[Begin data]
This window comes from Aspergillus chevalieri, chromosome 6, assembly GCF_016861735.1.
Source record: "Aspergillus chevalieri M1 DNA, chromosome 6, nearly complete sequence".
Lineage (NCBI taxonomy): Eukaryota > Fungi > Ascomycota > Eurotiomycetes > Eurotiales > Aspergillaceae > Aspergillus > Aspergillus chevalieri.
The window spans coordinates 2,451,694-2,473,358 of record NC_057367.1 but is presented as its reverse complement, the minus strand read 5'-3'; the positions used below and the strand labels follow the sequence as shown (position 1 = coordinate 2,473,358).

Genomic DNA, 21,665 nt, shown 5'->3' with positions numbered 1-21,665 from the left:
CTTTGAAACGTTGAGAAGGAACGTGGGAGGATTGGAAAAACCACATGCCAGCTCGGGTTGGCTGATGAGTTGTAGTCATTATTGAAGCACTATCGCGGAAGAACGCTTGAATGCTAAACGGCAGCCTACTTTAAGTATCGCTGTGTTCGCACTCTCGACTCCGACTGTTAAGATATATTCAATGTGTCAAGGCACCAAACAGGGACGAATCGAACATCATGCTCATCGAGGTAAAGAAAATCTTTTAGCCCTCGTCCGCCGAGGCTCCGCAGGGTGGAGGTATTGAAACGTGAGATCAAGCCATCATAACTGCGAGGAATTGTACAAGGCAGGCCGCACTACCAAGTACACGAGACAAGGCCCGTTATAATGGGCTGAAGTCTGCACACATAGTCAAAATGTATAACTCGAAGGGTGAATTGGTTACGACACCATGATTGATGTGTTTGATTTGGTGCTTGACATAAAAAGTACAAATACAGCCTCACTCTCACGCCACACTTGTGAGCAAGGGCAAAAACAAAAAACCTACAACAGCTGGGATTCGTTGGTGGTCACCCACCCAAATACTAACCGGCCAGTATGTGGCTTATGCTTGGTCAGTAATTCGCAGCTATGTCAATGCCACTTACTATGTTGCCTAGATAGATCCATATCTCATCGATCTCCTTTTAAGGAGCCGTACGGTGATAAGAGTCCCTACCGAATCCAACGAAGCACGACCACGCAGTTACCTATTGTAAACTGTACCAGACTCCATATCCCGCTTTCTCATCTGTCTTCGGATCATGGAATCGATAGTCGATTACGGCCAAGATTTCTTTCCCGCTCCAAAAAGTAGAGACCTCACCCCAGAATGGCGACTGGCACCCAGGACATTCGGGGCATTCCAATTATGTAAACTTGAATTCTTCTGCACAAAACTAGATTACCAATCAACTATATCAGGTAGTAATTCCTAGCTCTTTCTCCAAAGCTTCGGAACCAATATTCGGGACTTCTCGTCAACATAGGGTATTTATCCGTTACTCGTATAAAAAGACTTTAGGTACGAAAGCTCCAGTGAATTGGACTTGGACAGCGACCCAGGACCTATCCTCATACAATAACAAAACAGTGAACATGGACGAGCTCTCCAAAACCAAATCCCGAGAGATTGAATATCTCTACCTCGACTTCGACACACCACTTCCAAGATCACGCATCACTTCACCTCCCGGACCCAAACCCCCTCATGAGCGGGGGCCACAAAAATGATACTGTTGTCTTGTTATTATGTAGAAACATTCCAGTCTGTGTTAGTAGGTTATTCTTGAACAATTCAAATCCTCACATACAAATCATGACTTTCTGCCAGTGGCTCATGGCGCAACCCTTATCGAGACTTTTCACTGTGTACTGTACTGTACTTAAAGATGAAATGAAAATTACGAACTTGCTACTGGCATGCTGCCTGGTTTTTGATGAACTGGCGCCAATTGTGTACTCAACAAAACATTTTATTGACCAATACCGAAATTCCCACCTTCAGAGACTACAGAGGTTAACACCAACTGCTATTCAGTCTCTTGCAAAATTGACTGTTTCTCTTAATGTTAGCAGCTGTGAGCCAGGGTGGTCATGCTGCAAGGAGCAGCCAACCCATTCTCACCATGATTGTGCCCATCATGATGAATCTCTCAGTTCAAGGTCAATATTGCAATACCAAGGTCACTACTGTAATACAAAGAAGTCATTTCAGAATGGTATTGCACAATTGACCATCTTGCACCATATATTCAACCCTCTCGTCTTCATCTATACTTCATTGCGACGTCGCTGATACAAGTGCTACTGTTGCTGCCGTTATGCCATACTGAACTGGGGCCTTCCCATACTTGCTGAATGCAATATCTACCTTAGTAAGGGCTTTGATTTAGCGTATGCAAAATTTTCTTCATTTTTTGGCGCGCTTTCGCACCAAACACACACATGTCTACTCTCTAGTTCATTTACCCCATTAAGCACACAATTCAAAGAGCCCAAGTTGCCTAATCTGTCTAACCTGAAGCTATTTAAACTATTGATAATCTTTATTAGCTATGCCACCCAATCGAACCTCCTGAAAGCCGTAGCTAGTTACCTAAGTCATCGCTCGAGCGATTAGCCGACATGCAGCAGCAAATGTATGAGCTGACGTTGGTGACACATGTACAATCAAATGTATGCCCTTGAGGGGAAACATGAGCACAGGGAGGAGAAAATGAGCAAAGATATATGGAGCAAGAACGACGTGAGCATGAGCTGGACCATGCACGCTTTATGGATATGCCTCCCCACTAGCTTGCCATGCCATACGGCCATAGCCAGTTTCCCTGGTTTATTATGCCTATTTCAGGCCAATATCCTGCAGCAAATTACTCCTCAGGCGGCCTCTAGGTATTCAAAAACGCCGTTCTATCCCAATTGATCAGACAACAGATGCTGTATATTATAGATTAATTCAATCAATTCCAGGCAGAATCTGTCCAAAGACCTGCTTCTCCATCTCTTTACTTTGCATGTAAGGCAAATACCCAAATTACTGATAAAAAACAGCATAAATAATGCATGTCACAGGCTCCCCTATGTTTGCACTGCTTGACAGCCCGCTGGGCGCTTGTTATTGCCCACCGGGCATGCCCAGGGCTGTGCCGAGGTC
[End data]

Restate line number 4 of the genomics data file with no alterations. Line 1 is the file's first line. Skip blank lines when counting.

The window spans coordinates 2,451,694-2,473,358 of record NC_057367.1 but is presented as its reverse complement, the minus strand read 5'-3'; the positions used below and the strand labels follow the sequence as shown (position 1 = coordinate 2,473,358).